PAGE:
Video Icon

Video: Hurricane Sandy response, recovery, and resiliency command video

Video by Justin WardSmall RSS IconSubscriptions Icon


Embed code ▼

As the commanding general of the U.S. Army North Atlantic Division, which builds, operates and maintains coastal storm damage risk reduction projects from North Carolina to Maine, Brig. Gen. Kent D. Savre has successfully led the Corps' during the Hurricane Sandy preparation, response, and recovery phases. His partnership efforts, leadership, and communication and team-building skills have positively affected the entire U.S. Army Corps of Engineers' Sandy response and recovery efforts.


Web Views
55
Downloads
3
High-Res. Downloads
3

Podcast Hits
0



Public Domain Mark
This work, Hurricane Sandy response, recovery, and resiliency command video, by Justin Ward, identified by DVIDS, is free of known copyright restrictions under U.S. copyright law.

Date Taken:09.26.2013

Date Posted:10.7.2013 3:26PM

Category:Interviews

Video ID:302856

VIRIN:130926-A-YW639-001

Filename:DOD_100928229

Length:00:05:08

Location:NEW YORK, NY, USGlobe

More Like This

  • Joe Forcina is leading the U.S. Army Corps of Engineers North Atlantic Division's Hurricane Sandy recovery program, which includes managing roughly $5 billion to repair and restore coastal storm damage risk reduction projects and to complete previously authorized coastal storm damage risk reduction studies as well as associated construction.
  • In the 12 months since Hurricane Sandy struck the northeastern United States, the U.S. Army Corps of Engineers has completed repairs on 30 Sandy-damaged navigation channels and structures, completed restoration of the six most urgent and compelling engineered beach projects along the coast, and is actively working more than 100 other projects to reduce the risk of future coastal storm damage. 

In the Corps’ North Atlantic Division’s footprint, which spans from Virginia to Maine, 16 beach restoration projects and 29 projects to repair navigation channels and structures are currently underway. Work also continues to expedite and complete 17 flood and storm damage reduction studies, all of which are 100 percent federally funded and  could lead to construction of new coastal storm damage risk reduction projects. 

Additional work includes 18 “authorized but not yet constructed” projects slated to start in early 2014 that will reduce risk to areas that were vulnerable when Sandy hit. These projects, which would complement the previously constructed beach restoration projects, were previously designed and congressionally authorized but never moved forward due to a need to secure funding, a lack of easements, or both. Of the 18 projects in the North Atlantic Division, 11 are scheduled for New Jersey, five for New York, and one each in Delaware and Virginia. Within South Atlantic Division, one each is planned in North Carolina and Florida. Within the Ohio River and Great Lakes Division boundaries, one is planned at the Chautauqua Creek Dam in upstate New York. 

“The Corps leaned forward in its response to Hurricane Sandy to ensure the families in our region could return to their lives as quickly as possible,” said Brig. Gen. Kent Savre, commanding general of the Army Corps’ North Atlantic Division. “Likewise, we are leaning forward now with our partners to restore our coastlines so that we can mitigate risk from future storms.”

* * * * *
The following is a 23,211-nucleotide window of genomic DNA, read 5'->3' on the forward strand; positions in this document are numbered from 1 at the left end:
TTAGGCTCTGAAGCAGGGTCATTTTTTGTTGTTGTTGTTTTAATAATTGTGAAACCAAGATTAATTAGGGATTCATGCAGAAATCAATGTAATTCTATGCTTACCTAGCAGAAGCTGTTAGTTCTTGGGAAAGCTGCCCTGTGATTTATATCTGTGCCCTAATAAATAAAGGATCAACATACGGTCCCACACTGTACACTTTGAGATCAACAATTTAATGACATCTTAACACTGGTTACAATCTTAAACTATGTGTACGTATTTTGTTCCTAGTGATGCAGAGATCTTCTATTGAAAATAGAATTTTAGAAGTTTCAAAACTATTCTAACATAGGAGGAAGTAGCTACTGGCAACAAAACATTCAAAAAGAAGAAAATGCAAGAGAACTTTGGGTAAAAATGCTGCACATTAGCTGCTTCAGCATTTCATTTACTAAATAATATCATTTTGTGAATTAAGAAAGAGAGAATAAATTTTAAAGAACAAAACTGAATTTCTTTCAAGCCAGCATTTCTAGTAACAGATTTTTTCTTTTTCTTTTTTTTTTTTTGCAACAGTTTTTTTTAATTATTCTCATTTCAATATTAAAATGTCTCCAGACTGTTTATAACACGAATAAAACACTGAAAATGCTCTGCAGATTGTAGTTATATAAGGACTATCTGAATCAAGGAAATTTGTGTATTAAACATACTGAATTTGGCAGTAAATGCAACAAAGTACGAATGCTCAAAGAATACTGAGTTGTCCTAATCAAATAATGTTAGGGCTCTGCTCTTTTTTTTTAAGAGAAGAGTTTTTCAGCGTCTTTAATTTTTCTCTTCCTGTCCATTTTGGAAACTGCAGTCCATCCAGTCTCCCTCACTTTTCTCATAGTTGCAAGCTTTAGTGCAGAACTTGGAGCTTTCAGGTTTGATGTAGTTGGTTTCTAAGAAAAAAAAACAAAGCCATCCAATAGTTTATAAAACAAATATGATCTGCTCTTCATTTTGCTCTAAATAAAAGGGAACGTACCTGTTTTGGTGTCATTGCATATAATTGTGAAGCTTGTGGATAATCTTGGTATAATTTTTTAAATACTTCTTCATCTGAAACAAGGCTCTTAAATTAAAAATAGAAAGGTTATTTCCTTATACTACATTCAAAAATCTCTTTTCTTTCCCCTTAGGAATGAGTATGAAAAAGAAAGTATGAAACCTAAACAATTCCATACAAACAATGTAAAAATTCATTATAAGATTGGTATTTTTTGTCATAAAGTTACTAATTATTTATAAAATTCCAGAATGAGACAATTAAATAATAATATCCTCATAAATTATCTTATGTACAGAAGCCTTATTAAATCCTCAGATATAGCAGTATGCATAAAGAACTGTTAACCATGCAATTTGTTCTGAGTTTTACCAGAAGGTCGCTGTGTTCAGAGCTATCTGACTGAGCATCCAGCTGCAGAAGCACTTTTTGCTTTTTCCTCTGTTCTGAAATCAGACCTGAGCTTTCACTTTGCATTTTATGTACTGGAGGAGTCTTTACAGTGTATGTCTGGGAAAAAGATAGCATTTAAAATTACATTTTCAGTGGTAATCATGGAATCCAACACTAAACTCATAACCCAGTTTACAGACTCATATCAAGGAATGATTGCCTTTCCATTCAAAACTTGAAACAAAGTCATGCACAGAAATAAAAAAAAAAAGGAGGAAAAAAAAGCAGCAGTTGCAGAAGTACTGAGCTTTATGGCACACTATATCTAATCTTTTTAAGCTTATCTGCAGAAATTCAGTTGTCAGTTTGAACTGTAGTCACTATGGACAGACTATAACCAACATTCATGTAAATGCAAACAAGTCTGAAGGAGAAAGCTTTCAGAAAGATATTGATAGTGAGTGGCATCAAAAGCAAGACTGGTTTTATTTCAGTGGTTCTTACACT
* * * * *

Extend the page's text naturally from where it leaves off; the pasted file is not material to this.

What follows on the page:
Using lessons learned during Hurricane Irene and Tropical Storm Lee, the Corps’ Hurricane Sandy response role started with extensive pre-storm preparations, including standing up emergency operation centers, lowering pool elevations behind dams, issuing sandbags, and pre-positioning water and generators.

After the storm, as part of the unified federal response, the Corps was called upon to unwater 475 million gallons of salt water from flooded critical infrastructure in the New York City metro area, install more than 200 generators to critical facilities such as hospitals and police stations; remove hurricane debris; refurbish 115 transitional housing units; provide more than 9 million liters of bottled water; and assist the U.S. Coast Guard in returning affected ports to operation.

Since the passage of the Disaster Relief Appropriations Act of 2013 in January, the Army Corps’ focus has been on reducing the risk of future coastal storm damage to Atlantic Coast communities. In the eight months since federal funds were appropriated, the Corps has placed roughly 12 million cubic yards of sand on existing beach projects along the coast, which is enough sand to fill nearly nine Empire State Buildings. In the next year, another 14 million cubic yards will be placed on identified beaches in Connecticut, Rhode Island, New York, New Jersey, Delaware and Virginia to restore dunes and berms to their pre-storm conditions. The beach restoration in all states is expected to be completed by fall 2014. The repair of navigation channels and structures, which began in February 2013, is scheduled for completion by spring 2015.

“For many of us, this is not just a job,” said Joseph Forcina, chief of the North Atlantic Division’s Sandy Coastal Management Division. “We have been impacted; our families have been impacted. … And we want to institute proper measures as quickly as possible to bring down the risk that some of these communities are currently working under.” 

Consistent with the Disaster Relief Appropriations Act of 2013, the Army Corps is collaborating with federal, state, local and tribal partners on a North Atlantic Coast Comprehensive Study to assess the flood risks of vulnerable coastal populations in areas affected by Hurricane Sandy. The Comprehensive Study will apply a regional framework to reducing risk for vulnerable coastal populations, and is scheduled for submission to Congress in January 2015.

To learn more about the North Atlantic Division’s Sandy recovery progress and future plan, visit www.usace.army.mil/Sandy. Additional media resources are available on the site.

Stay up to date by following us on Facebook at http://www.facebook.com/HurricaneSandyCoastalRecovery or visit nad.usace.army.mil/Sandy.